When you’re entrenched in your daily routines and activities, your home and workplace can become generic scenery. This might be a good thing if it means you’re focused on your responsibilities and what matters most to you. However, if you’re no longer seeing your spaces because you’re numb to their presence, it might be time to pause and take a look at the backdrops to your life.
Even though you might not focus on the things in your home and office, they still might be affecting you. An easy way to test this is to really “see” a room, clear all the clutter from it, organize the things that remain in the room, and then gauge how you feel in the clutter-free room compared with how you feel in other spaces. Do you want to spend more time in the clutter-free space than you did before? Do you feel calmer, less stressed when you’re in this space?
It seems counterintuitive, but it can be difficult to “see” the clutter in our spaces. We sense clutter, but as we move through our regular lives we lose sight of it. The following are ideas for how you can spot the clutter in your spaces:
- Invite friends over for a party. Knowing that people will be coming into your home helps you to imagine your place the way they see it.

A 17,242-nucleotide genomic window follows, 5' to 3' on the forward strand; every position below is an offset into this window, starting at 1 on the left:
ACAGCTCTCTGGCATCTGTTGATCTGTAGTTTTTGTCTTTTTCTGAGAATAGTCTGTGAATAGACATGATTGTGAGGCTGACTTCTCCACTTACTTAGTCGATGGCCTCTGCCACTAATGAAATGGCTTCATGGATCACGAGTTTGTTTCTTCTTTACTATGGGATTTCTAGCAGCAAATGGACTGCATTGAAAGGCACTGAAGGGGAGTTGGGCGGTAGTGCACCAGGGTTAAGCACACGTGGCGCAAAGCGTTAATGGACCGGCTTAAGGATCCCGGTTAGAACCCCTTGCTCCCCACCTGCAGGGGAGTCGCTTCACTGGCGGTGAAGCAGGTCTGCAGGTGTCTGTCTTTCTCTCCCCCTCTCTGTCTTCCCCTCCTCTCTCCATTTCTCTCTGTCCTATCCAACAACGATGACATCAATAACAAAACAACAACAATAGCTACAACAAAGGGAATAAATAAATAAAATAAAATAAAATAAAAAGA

- Invite your boss into your office for a meeting. It’s like a party in your home, but at work (and, sadly, likely less fun).
- Snap photographs or take video. Reader Susie describes this process in the paragraphs below.
- Hire a home stager to come in and explain how he/she would clear your space to put it up on the market for sale. You might not follow all of the advice, but it will help you to see what others see.
- Have a friend with a toddler visit. Let the child roam through your home. Trust me, he’ll find every piece of clutter below waist level and touch it, pick it up, or try to eat it. (Obviously, monitor carefully.)
- Similar to the previous suggestion, have a friend with a labrador puppy spend some time in your space.
Reader Susie recently wrote in to tell us about the experience she had “seeing” the clutter in her home. I believe it summarizes the discovery process nicely:
I needed to videotape some rooms in my house for insurance purposes. Having just cleaned cleaned cleaned (knowing I was taping), I shot the tape and then watched it quickly before I needed to take it to the safety deposit box.
But when I watched the tape, I was astonished at the amount of clutter and crap on surfaces throughout the house. I realized that the camera’s eye was picking up clutter my eyes were simply moving past! So I scrutinized the tape, marched back to those rooms and really went through the stuff, making firm decisions and tossing several items.
I can’t tell you how much it helped to see these rooms through the video. Everyone: get out your video camera and give it a shot. You’ll be amazed at what you’ve never really seen….